Snowflake Computing, one of the rising stars in the cloud firmament, on Monday this week filed for an IPO – heralding one of the most exciting public offerings in the tech space this year. The move marks a growing shift towards the cloud, exacerbated by the unique working conditions imposed by Covid-19, that has seen the entire financial services industry gear up towards managed services as cloud adoption gathers growing momentum.
Snowflake’s architecture separates data computation from storage, giving users the ability to quickly and easily scale their resources for unlimited concurrent users. The platform serves as an integrated environment where clients can build data applications in a cost and time efficient way, with pricing based on per-second usage, which Snowflake says is a fraction of the cost of traditional data management solutions. The company uses infrastructure from Amazon, Microsoft and Google to store its data, but also competes with the cloud services that all of these users provide – making its growth a double-edged sword for these tech giants.
This unique position is, according to Snowflake, one of the reasons for its IPO. It its filing this week, the company noted that: “There is risk that one or more of these public cloud providers could use their respective control of their public clouds to embed innovations or privileged interoperating capabilities in competing products, bundle competing products, provide us unfavourable pricing, leverage its public cloud customer relationships to exclude us from opportunities, and treat us and our customers differently with respect to terms and conditions or regulatory requirements than it would treat its similarly situated customers. Further, they have the resources to acquire or partner with existing and emerging providers of competing technology and thereby accelerate adoption of those competing technologies. All of the foregoing could make it difficult or impossible for us to provide products and services that compete favourably with those of the public cloud providers.”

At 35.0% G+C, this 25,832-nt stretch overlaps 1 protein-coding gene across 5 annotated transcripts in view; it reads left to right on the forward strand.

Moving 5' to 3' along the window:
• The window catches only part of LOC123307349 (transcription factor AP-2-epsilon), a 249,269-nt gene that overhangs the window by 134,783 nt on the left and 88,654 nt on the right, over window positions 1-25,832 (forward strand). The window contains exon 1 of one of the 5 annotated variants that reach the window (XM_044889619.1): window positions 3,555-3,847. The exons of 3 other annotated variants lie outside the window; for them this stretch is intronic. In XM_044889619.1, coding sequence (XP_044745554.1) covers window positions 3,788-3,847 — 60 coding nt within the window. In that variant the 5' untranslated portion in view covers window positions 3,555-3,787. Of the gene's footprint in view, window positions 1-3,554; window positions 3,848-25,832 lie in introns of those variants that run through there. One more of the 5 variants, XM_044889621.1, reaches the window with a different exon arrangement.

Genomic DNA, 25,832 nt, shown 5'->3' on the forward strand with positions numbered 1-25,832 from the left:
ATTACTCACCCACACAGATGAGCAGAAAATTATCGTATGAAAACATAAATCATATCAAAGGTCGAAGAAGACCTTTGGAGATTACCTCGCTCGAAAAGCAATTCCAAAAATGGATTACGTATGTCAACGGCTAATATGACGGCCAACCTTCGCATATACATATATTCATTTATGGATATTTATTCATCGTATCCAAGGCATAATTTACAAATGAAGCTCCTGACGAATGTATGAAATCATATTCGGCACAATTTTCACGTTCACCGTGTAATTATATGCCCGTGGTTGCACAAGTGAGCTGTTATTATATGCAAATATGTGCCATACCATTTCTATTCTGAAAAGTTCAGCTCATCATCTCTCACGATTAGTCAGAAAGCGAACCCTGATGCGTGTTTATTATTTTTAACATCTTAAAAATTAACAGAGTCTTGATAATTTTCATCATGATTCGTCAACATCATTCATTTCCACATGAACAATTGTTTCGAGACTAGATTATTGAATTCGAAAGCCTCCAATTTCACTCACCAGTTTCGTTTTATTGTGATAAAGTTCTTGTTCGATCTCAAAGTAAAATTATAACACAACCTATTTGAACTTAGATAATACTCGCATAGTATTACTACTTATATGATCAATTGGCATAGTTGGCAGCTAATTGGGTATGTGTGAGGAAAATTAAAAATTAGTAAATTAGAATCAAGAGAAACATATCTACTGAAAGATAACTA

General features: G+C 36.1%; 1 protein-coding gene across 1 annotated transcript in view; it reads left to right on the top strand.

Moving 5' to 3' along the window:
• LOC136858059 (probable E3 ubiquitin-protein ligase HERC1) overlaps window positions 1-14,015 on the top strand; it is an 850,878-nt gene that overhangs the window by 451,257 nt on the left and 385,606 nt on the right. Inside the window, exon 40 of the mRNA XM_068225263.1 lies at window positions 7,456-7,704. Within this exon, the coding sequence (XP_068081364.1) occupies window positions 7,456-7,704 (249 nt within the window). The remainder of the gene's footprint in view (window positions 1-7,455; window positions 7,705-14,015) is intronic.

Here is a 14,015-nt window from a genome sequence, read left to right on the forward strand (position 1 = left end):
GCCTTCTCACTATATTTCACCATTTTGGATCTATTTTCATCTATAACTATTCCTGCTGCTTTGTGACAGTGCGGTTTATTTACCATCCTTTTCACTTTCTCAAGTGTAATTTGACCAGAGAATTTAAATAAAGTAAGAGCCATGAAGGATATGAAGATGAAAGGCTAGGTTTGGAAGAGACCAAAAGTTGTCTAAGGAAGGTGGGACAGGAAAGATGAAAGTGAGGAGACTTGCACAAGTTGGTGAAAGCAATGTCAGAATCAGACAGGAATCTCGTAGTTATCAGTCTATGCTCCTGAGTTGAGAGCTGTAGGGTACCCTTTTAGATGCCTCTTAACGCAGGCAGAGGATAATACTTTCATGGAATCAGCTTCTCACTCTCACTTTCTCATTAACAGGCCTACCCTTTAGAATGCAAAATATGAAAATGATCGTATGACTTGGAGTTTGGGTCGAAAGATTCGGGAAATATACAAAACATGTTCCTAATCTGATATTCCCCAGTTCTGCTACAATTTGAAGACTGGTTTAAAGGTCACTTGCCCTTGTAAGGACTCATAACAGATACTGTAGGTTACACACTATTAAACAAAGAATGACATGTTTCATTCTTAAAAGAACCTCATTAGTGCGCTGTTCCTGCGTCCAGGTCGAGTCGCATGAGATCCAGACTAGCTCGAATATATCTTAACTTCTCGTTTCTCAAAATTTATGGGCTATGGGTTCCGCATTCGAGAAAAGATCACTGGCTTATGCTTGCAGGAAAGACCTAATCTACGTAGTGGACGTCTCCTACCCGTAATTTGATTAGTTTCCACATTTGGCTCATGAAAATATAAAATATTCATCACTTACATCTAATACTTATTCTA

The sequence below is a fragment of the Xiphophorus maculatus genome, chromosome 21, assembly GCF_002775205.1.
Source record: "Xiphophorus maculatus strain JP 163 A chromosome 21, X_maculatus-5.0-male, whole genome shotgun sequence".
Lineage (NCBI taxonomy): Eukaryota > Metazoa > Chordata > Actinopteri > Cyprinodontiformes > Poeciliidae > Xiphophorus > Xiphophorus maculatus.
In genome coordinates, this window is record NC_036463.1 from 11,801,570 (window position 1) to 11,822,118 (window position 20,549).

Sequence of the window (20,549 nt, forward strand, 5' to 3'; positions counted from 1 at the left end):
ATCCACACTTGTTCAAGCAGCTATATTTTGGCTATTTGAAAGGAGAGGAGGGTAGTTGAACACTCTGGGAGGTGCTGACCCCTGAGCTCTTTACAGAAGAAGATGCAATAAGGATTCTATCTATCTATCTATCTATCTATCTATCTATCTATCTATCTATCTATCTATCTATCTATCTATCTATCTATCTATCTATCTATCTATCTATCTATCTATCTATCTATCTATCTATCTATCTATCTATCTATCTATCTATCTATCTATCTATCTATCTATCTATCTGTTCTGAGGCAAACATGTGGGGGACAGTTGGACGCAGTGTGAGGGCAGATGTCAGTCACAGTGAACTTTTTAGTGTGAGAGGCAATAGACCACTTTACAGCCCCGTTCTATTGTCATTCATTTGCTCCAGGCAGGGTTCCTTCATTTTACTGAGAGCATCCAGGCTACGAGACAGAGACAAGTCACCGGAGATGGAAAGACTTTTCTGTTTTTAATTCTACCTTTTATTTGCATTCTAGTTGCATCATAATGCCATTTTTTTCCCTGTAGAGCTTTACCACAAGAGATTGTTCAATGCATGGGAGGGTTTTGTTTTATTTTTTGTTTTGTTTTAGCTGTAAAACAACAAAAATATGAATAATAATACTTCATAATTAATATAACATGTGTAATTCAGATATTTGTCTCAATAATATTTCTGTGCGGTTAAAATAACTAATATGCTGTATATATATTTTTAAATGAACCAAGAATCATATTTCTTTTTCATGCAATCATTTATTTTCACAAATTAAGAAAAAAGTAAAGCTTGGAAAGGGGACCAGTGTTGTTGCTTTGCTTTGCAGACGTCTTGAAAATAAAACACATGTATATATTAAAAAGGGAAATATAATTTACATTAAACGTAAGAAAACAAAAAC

In other words, the IPO is a strategic step towards scaling up. And it doesn’t come as much of a surprise. Snowflake has seen significant growth in the year since Chairman and CEO Frank Slootman took over from former Chairman Bob Muglia, and since joining Slootman (who previously headed up California software specialist ServiceNow) has not been shy about making his game plan clear, mooting the possibility of going public as early as last summer. The firm has raised masses of cash over the past few years, including $479 million in a late-stage funding round back in February, in which it was valued at a whopping US$12.4 billion. Its financials are in a reassuringly strong position too – revenues grew by 174% in 2019, according to Slootman. In the first half of 2020 it more than doubled its revenues again to $242 million compared to the same period the previous year, although it still reported a loss of $171.3 million (slightly down from the $177 million loss in H1 2019).
Future prospects also look bright – in June, it embarked on the latest phase of its partnership with Salesforce, one of the world’s biggest CRM software providers, on the Einstein Analytics Output Connector: giving customers the ability to integrate data from Salesforce onto its platform and eliminate data gaps. It also recently partnered with FactSet to bring the latter’s proprietary datasets onto its platform, as it moves to expand its content provision. “Snowflake is committed to enabling clients break down barriers to real-time data access both within their organisations and externally with business partners,” stresses Christian Kleinerman, vice president of product at Snowflake.
Founded in 2012, Snowflake currently has around 3,100 clients and 20 offices worldwide, and is regarded as one of the most valuable tech start-ups in the world. Will its IPO bring it the leverage and reach it needs to compete with the big boys in the cloud space?